Long before electric trucks became a topic of environmental and political debate, the Waitoa Dairy Factory had a fleet of electric trucks.
These trucks were manufactured in Chicago in the early part of the nineteenth century until 1941, when the USA entered World War 11. Large fleets were imported into New Zealand.
The half ton electric trucks had a top range of forty miles (64 kms) dependent on the load and road conditions, and a top speed of 14 mph (24 m/h)
This meant that the dairy farms needed to be close to the factories. Improved transport and road conditions later contributed to the change from sheep farming to dairying in the region.
The driver was positioned high over the front wheels, controlling a large steering wheel, two brake pedals on either side of the steering wheel and a lever for speed control. The reverse gear was engaged by another foot lever.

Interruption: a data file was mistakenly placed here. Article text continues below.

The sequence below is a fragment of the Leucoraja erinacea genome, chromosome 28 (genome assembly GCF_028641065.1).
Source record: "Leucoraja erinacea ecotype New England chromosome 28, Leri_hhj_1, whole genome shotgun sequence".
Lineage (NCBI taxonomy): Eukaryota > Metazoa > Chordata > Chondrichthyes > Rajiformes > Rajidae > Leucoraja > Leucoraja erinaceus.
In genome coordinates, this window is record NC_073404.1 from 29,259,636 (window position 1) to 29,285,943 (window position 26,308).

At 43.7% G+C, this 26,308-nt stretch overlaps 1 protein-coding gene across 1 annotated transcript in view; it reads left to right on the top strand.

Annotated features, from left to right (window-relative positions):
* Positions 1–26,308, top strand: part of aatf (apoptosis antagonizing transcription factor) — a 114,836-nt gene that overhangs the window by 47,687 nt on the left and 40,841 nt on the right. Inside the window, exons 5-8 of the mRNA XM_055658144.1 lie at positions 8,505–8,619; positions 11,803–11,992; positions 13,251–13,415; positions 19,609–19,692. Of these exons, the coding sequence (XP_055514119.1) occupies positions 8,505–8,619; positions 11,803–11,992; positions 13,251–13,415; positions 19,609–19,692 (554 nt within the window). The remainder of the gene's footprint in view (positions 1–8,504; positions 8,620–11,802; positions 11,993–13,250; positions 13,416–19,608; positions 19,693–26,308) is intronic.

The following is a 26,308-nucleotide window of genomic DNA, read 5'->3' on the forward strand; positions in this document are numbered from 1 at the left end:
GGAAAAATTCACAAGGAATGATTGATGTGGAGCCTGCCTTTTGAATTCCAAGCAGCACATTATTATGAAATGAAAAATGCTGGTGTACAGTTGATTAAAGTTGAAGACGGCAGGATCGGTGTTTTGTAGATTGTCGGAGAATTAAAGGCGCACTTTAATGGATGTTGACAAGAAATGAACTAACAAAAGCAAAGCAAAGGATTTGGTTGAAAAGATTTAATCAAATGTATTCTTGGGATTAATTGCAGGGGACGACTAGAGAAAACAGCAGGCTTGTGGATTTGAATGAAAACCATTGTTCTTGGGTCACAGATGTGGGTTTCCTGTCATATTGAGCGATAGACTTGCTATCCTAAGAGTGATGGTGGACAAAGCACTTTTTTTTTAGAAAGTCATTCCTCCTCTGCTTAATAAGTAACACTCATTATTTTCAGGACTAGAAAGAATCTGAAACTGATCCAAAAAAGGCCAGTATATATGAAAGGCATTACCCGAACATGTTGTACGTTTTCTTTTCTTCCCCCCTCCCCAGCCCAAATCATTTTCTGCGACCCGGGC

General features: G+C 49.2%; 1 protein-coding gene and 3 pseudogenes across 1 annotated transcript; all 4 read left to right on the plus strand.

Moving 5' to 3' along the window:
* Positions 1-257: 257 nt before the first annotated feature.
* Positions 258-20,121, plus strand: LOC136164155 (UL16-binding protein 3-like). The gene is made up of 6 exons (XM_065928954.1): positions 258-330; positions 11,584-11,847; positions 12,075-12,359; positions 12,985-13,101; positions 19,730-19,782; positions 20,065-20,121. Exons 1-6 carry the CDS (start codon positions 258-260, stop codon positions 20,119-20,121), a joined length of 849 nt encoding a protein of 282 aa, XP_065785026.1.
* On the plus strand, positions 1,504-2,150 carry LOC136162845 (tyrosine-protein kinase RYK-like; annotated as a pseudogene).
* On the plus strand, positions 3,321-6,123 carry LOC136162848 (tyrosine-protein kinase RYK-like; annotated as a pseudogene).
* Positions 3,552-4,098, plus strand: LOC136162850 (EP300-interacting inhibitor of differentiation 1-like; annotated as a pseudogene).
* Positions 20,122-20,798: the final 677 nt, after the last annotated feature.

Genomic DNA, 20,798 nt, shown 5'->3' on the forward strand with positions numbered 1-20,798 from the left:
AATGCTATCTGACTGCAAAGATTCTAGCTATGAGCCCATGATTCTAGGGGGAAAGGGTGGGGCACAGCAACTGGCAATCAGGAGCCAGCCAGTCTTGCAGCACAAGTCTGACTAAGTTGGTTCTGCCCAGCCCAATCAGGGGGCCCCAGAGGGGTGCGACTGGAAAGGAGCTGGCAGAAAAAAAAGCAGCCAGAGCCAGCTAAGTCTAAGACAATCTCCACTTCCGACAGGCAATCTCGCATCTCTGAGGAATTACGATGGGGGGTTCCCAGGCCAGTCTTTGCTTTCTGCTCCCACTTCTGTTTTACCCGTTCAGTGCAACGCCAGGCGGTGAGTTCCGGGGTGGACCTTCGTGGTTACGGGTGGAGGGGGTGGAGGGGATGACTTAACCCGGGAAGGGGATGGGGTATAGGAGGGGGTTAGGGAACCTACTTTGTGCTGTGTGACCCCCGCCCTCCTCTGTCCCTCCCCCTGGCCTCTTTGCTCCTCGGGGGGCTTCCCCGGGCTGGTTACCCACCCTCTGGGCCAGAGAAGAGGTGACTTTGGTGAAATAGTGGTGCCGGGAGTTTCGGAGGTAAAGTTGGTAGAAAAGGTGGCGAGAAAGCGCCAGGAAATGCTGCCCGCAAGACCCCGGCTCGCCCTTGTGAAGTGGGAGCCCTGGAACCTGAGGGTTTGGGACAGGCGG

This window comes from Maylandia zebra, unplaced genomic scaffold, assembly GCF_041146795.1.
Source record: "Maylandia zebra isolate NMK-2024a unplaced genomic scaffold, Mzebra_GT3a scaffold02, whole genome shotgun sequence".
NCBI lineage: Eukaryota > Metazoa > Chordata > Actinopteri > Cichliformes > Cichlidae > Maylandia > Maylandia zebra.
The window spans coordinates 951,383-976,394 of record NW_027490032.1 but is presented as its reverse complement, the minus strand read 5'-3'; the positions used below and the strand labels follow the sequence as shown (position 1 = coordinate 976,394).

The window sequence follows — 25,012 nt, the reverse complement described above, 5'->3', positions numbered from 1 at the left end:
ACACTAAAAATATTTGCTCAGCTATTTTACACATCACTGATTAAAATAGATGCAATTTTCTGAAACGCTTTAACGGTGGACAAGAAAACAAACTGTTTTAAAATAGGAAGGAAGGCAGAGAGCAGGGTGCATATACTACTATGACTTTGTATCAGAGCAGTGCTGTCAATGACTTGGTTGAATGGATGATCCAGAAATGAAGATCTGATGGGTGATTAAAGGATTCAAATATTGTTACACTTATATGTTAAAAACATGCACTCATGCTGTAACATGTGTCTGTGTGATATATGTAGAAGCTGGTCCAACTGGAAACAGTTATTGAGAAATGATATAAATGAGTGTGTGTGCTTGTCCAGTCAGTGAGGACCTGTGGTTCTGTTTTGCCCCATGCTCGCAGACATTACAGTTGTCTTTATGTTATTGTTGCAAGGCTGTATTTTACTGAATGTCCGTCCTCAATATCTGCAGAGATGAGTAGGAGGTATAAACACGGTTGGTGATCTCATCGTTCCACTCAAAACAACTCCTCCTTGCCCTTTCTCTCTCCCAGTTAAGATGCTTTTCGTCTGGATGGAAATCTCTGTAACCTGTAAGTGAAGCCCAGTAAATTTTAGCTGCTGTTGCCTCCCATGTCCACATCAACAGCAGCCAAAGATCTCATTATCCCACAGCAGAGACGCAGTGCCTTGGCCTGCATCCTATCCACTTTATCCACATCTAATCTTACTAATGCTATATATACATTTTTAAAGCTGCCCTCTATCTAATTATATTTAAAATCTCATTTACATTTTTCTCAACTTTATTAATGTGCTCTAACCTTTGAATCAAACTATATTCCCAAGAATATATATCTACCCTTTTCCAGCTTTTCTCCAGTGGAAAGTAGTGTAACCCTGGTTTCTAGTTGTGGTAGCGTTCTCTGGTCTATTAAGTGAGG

These trucks had a 3-5 HP electric motor. The bank of batteries sat in the middle of the truck halfway between the front and rear axles and produced 66 to 80 volts with a maximum of 49 amps.
The motor was locate un the differential and the drive gears were in the wheels. The batteries were charge overnight.
Despite the vehicles being very quiet, the solid rubber tyres and primitive suspension systems did not make for a luxury ride.
The cab was open on the sides although many trucks had a fabric cover to keep out the dust. None of the convenience of the tankers we see today, there was a lot of heavy lifting in this work.
The debate about powering vehicles will continue, but perhaps some things are best left in the past.